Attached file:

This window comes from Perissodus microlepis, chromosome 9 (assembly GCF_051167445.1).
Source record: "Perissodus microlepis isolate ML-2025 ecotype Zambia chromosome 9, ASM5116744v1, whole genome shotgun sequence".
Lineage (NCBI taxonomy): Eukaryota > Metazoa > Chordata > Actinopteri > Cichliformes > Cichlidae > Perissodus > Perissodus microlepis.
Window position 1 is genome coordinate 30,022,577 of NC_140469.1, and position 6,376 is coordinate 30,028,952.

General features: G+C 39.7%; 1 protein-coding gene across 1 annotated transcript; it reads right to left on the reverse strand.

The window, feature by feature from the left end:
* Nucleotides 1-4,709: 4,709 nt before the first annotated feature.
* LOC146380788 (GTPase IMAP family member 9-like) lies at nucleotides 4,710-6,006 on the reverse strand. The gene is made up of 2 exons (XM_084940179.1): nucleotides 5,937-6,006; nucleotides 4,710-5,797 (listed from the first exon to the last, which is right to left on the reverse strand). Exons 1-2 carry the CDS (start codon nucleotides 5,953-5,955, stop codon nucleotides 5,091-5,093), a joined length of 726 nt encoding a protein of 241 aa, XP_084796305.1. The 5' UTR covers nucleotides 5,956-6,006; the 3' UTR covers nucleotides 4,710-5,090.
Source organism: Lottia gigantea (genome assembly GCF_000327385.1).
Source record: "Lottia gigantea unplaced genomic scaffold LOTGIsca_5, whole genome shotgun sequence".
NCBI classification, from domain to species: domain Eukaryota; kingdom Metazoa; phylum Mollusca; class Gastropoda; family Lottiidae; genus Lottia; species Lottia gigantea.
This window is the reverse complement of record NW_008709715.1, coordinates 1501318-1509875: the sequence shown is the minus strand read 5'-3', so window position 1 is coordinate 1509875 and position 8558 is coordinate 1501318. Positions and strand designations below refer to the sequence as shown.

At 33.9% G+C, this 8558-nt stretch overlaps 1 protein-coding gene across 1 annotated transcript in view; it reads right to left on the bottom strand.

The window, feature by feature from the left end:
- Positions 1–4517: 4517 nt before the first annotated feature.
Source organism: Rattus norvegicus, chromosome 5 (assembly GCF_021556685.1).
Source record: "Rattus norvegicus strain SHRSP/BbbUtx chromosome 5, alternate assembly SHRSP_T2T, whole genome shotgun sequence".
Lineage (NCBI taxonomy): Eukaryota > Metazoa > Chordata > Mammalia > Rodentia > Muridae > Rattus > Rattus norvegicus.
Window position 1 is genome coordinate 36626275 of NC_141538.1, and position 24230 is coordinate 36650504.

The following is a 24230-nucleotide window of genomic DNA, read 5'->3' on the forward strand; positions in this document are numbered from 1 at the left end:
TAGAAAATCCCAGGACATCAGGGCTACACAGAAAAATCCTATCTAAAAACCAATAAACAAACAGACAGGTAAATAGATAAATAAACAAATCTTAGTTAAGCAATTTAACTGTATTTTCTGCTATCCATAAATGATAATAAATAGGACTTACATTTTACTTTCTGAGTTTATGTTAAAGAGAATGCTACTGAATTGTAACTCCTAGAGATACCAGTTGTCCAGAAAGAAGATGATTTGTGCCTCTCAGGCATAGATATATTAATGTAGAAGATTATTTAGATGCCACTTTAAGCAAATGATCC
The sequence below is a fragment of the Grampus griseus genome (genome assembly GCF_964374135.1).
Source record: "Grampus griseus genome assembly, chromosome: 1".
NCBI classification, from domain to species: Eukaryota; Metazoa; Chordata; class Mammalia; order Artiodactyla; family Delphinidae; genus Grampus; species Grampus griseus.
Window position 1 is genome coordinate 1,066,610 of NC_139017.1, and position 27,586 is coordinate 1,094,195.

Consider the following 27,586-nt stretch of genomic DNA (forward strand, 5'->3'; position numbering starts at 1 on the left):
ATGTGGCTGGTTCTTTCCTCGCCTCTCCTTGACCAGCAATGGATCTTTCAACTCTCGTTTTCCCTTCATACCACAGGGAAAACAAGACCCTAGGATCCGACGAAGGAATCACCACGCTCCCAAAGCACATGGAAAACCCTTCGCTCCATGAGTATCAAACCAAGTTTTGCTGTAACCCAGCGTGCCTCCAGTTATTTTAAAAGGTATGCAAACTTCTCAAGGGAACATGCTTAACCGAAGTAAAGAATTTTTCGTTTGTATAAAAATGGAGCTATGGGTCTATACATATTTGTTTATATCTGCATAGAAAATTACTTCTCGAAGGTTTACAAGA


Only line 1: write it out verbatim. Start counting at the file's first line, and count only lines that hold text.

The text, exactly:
This window comes from Perissodus microlepis, chromosome 9 (assembly GCF_051167445.1).